Happy Friday once again. Where does the time go? Your intrepid IU admins have once more scampered, scurried, and scoured the interwebz looking for yummy tidbits to feed your ravenous minds. So, here is another truckload of writerly stuff, things, and to-do that you may find of interest!
It is always good to have some options for getting your writing and your name out there. If you’re into nonfiction or perhaps tripping over boxes crammed with old personal essays, the Write Life provides this list of 19 websites and magazines that want your personal essays.
You may remember that in the movie, My Big, Fat Greek Wedding, the father was always saying that you could give him any word, and he would show you how the root of that word was Greek. Of course, English as we know it today is a hodgepodge language consisting of Latin, German, French, and many other languages. However, the influence of the Greek language on our own is strong. Here is a handy list of Greek words that have become mainstays of modern English.
One of the common failings we see in character-driven popular fiction is that the characters seem two-dimensional. It may not be easy, but it is necessary to render your characters whole, so the readers can become more fully immersed in the story. Of all the different approaches we have seen to accomplish or improve upon this, Sarah Gribble offers a really interesting and unique approach: Write a Eulogy to Get to Know a Character in Your Novel.
While we in the main room argue back and forth about whether print books will ever be replaced by eBooks, audio books are gaining in popularity. Have you ever thought about narrating your own audio book? (H/T The Book Designer)
That’s it for this week. We’ll close with a philosophical question: as a writer, are you more plagued by procrastination or ambivalence? Leave a comment and tell us. If you can’t decide, maybe just come back later and do it. Or not. I dunno.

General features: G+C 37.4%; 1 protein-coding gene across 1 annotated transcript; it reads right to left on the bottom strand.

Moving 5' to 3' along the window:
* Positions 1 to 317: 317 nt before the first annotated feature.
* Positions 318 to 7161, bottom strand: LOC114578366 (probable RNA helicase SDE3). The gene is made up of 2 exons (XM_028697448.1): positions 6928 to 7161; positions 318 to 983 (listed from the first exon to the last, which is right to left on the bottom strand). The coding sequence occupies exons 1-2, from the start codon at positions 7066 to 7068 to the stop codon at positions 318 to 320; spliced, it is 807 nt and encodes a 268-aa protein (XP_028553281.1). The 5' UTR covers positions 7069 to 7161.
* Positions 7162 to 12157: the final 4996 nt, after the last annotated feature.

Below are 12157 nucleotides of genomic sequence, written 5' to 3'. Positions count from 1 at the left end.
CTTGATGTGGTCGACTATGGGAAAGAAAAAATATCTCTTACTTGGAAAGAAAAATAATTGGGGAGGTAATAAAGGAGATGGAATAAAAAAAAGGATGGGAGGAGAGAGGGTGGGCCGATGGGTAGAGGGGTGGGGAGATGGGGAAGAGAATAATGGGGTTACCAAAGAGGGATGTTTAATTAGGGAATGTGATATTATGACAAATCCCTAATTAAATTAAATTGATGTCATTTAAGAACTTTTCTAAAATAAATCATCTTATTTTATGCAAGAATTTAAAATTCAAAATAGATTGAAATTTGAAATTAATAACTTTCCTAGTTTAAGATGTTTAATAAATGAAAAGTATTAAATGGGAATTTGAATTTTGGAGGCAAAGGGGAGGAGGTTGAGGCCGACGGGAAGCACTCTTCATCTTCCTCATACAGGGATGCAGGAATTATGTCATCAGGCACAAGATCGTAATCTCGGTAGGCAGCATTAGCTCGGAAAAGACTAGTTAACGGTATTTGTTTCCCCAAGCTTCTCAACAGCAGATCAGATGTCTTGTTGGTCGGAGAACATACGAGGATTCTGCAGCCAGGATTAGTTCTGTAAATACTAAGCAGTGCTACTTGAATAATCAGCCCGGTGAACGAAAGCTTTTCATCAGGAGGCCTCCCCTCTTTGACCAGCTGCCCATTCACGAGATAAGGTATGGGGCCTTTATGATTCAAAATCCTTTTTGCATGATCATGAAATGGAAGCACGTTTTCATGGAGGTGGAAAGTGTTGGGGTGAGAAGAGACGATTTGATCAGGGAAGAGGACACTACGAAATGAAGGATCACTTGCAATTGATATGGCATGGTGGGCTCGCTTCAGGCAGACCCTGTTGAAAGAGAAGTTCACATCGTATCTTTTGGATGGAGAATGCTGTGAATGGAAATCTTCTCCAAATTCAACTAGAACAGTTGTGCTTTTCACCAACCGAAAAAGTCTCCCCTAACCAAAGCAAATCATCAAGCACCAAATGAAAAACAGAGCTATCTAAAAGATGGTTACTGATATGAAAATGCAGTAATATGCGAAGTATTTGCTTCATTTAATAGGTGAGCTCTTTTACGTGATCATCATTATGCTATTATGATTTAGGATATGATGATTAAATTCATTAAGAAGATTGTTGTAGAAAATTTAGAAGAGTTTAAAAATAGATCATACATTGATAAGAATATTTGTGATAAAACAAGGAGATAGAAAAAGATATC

Welcome to Friday. A lot of people don’t know the word “Friday” is derived from the latin term fridaeus, which is translated literally as “Glad that’s over.” That’s not true, but it should be. Anyhoo, as you know, stuff is going on out there and it spans the spectrum from nefarious to hilarious. Or possibly just mildly interesting. Here is some of that stuff.
For all you bibliophiles and collectors out there, you may be interested in learning that a copy of Lady Chatterley’s Lover used by the judge who presided over the novel’s 1960 obscenity trial will go up on auction this fall. This version contains annotations from the Judge’s wife, pointing out all the naughty bits! They must have been a fun couple.
If you are not yet in the audiobook game, you may want to give that another think. Seems audiobooks are the fasting-growing segment of the digital book market.
Every once in a while, people like to know what kind of marketing is moving the needle. For instance, you might wonder if Amazon sponsored ads work. Short answer: Yes. Longer answer: Your mileage may vary. That’s true of all marketing, really. But Amazon has adopted the Google approach to ad placement, packing the top of the page with so many ads that organic traffic becomes less relevant – because scrolling. Ain’t nobody got time for that!